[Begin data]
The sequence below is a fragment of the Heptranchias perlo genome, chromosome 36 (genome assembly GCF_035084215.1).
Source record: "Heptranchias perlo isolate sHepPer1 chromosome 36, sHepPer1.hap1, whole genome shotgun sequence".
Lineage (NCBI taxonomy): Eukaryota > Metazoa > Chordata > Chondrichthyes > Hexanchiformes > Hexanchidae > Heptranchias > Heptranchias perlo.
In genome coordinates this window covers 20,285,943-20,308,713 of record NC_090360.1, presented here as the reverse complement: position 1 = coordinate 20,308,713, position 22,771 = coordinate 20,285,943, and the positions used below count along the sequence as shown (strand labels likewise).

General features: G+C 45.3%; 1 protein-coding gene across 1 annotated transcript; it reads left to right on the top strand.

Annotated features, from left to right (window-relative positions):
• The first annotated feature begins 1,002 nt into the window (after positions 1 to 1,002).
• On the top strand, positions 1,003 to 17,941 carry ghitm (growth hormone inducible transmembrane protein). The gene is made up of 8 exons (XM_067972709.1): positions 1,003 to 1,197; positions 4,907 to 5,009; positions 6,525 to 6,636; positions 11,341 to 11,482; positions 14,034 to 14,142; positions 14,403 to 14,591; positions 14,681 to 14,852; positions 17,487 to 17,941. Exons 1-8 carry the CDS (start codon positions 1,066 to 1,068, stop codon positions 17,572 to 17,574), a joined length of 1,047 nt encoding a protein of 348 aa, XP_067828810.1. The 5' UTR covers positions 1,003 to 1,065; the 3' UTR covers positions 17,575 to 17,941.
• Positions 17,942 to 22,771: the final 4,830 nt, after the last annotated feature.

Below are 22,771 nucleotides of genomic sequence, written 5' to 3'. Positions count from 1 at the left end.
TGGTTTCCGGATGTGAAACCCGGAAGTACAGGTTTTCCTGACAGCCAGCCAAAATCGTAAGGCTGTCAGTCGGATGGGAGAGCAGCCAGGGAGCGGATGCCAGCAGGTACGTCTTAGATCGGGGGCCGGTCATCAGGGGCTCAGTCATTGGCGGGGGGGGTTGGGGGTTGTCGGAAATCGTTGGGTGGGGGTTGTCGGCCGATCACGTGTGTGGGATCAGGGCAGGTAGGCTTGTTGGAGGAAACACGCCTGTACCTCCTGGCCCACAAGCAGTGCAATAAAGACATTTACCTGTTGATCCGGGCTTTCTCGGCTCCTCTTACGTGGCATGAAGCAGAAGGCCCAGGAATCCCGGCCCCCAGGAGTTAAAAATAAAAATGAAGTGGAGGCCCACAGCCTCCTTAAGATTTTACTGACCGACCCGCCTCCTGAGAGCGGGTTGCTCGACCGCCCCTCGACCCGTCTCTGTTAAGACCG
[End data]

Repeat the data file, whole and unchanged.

The sequence below is a fragment of the Heptranchias perlo genome, chromosome 36 (genome assembly GCF_035084215.1).
Source record: "Heptranchias perlo isolate sHepPer1 chromosome 36, sHepPer1.hap1, whole genome shotgun sequence".
Lineage (NCBI taxonomy): Eukaryota > Metazoa > Chordata > Chondrichthyes > Hexanchiformes > Hexanchidae > Heptranchias > Heptranchias perlo.
In genome coordinates this window covers 20,285,943-20,308,713 of record NC_090360.1, presented here as the reverse complement: position 1 = coordinate 20,308,713, position 22,771 = coordinate 20,285,943, and the positions used below count along the sequence as shown (strand labels likewise).

General features: G+C 45.3%; 1 protein-coding gene across 1 annotated transcript; it reads left to right on the top strand.

Annotated features, from left to right (window-relative positions):
• The first annotated feature begins 1,002 nt into the window (after positions 1 to 1,002).
• On the top strand, positions 1,003 to 17,941 carry ghitm (growth hormone inducible transmembrane protein). The gene is made up of 8 exons (XM_067972709.1): positions 1,003 to 1,197; positions 4,907 to 5,009; positions 6,525 to 6,636; positions 11,341 to 11,482; positions 14,034 to 14,142; positions 14,403 to 14,591; positions 14,681 to 14,852; positions 17,487 to 17,941. Exons 1-8 carry the CDS (start codon positions 1,066 to 1,068, stop codon positions 17,572 to 17,574), a joined length of 1,047 nt encoding a protein of 348 aa, XP_067828810.1. The 5' UTR covers positions 1,003 to 1,065; the 3' UTR covers positions 17,575 to 17,941.
• Positions 17,942 to 22,771: the final 4,830 nt, after the last annotated feature.

Below are 22,771 nucleotides of genomic sequence, written 5' to 3'. Positions count from 1 at the left end.
TGGTTTCCGGATGTGAAACCCGGAAGTACAGGTTTTCCTGACAGCCAGCCAAAATCGTAAGGCTGTCAGTCGGATGGGAGAGCAGCCAGGGAGCGGATGCCAGCAGGTACGTCTTAGATCGGGGGCCGGTCATCAGGGGCTCAGTCATTGGCGGGGGGGGTTGGGGGTTGTCGGAAATCGTTGGGTGGGGGTTGTCGGCCGATCACGTGTGTGGGATCAGGGCAGGTAGGCTTGTTGGAGGAAACACGCCTGTACCTCCTGGCCCACAAGCAGTGCAATAAAGACATTTACCTGTTGATCCGGGCTTTCTCGGCTCCTCTTACGTGGCATGAAGCAGAAGGCCCAGGAATCCCGGCCCCCAGGAGTTAAAAATAAAAATGAAGTGGAGGCCCACAGCCTCCTTAAGATTTTACTGACCGACCCGCCTCCTGAGAGCGGGTTGCTCGACCGCCCCTCGACCCGTCTCTGTTAAGACCG